A zero value god

In my last post, I continued to explore my thoughts on value from the perspective defined in the earlier post where value relates to being sought out by others, and how valuable those others are. In both posts, I stumbled around as I tried to understand the concept that is fair to say a work in progress. I do believe that the idea of a man’s value is an essential question to pose of any man. The question is how do we measure value.

I attempted to define a scale starting with the high-end where value is defined by the network of contacts one has: how valuable are the people who know and want what you have to offer, and how much confidence they have that you can deliver both through capability and willingness to satisfy their request. Both the knowing who your “LinkedIn” profile, and the confidence in your reliability are essential aspects. Many people meet the profile requirement (who they are, what they achieved and can offer, how to contact them) that they acquired accidentally through inheritance or unearned circumstances. To be truly high value, one has to demonstrate a track record of reliability in terms of retaining that high value status. That earns the trust from other high-value people and their confidence to seek his assistance on projects that matter to them.

Given that high-value is exclusive, there must be a scale of less value where most men fall in a common mediocre value. Again, the definition depends on the quality of the network. Many men may be of indispensable value to his network, but that network is not of a mediocre quality. A dependable subcontractor may be essential to the contractor but basically invisible to the client’s executives. The lack of high-level interest is what reduces to the value to mediocre. There is no shame in mediocrity: it can bring a comfortable and fulfilling life. The life will be obscure to the public at large and especially invisible to the highest levels where one needs to be in order to achieve high value.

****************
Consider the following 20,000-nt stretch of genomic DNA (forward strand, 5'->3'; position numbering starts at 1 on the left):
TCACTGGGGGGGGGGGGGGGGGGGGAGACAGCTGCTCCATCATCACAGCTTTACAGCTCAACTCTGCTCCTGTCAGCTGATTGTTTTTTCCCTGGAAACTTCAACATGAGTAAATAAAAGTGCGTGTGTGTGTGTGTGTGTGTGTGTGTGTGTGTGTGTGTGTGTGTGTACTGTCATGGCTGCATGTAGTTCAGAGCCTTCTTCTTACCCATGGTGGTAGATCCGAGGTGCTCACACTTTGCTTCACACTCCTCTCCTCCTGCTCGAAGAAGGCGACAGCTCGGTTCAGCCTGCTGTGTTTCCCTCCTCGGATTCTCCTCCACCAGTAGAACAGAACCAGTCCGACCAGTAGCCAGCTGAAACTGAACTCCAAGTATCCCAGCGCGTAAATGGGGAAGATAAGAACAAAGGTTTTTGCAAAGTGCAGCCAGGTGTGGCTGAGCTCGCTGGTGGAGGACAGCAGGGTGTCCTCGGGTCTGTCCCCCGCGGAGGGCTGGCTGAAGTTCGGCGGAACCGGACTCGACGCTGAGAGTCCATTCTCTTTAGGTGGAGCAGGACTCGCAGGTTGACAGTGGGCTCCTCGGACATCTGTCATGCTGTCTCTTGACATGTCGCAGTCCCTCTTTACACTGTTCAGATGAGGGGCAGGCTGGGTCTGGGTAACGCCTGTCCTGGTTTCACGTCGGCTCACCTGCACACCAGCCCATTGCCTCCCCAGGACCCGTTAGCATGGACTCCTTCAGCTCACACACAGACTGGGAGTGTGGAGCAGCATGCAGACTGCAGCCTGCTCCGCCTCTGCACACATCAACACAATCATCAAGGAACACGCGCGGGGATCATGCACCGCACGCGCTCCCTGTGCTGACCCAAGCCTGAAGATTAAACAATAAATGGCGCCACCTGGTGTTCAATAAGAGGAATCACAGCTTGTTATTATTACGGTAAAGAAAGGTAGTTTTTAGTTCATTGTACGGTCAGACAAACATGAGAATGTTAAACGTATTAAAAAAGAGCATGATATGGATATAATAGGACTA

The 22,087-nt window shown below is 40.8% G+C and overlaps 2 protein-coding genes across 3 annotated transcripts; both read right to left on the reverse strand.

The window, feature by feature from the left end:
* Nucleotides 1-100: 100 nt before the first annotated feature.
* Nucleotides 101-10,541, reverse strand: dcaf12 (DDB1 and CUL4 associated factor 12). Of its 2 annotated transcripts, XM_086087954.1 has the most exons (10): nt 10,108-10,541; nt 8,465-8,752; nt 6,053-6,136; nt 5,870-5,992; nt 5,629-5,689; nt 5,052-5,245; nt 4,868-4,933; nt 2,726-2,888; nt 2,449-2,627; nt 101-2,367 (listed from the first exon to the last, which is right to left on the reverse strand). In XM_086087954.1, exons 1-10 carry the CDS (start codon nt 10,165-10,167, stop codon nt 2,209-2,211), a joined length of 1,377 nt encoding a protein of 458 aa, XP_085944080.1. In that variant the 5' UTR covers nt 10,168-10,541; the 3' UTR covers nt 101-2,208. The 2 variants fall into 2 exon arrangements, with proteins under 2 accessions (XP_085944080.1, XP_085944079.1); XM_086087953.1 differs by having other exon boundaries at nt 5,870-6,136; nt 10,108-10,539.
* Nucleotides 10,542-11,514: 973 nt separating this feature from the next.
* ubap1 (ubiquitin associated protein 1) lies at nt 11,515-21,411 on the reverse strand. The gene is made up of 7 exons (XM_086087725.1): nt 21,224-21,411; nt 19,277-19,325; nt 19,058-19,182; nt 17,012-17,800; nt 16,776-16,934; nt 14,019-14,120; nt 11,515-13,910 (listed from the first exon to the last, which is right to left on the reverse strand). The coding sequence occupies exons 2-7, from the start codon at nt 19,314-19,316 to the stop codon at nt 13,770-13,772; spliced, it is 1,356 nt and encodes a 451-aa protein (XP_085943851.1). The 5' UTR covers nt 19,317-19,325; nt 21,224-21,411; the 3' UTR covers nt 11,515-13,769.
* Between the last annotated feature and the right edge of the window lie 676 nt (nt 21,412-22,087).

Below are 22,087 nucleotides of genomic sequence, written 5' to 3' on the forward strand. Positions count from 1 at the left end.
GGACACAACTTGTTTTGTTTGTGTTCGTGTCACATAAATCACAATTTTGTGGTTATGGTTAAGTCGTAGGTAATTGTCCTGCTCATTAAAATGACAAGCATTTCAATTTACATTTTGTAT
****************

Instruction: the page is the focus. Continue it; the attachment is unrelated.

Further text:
It is in the defining of the low end of the scale where I faltered. There must be men with value rated lower than mediocre. I insisted there must be men with zero value. It is here I trapped myself into the limits of my courage: I felt obliged to grant some positive value to every man even if they have very poor public reputations.

To get to zero value, I added a requirement for them to deliberately subtract from their baseline positive value. I invented the concept of a villain to escape the trap I set for myself. A villain is a man who hides his capabilities so that others do not discover it and so that others do not have access to it. This may be either a malicious man who uses his capabilities for personal gain (an analogy may be elusive but effective Cyber hackers), or a man who hides in order to avoid being responsible for performing his area excellence. I will expand the latter to include men who deliberately avoid working on developing their inherent talents out of a desire to not make them available. I felt this deliberate negating of inherent value to escape the trap I fell into.

There is value to this concept of villainy as an act of withholding one’s potential from society’s access. I think this deserves to dimension a person’s value. It could even work within those who earn and deserve high-value status when they must sacrifice some aspect of themselves in order to concentrate on other aspects. An example is in sacrificing the pursuit of a family life or of a local community life in order to have more opportunities to expand his high value network. That sacrifice could be significant to the extent where it is often necessary for the high-value man to have at least a wife and some kind of active commitment to the community he lives in. Part of the reputation within the high-value network is the respect for what the man also is doing domestically and locally.

As convenient villainy is to demote ones value, it is not sufficient to dismiss the possibility that some men may have zero value without any deliberate intentions of their own. I dismissed this possibility from a Christian perspective. Every man has some positive value due to the religious believe that the love of Jesus is universal. This ties to one of the criteria for value: the existence of recognition from some network. Everyone is in the network of Christ, and he is a high value. The network may be weaker than the ones described for high-value men. Christ may not seek out and specifically request a favor, and he may not respond to a request to negotiate for some assistance especially if it is a mundane type request. However, the network still exists. Every many has at least one contact, and that contact is substantial in the being of Jesus.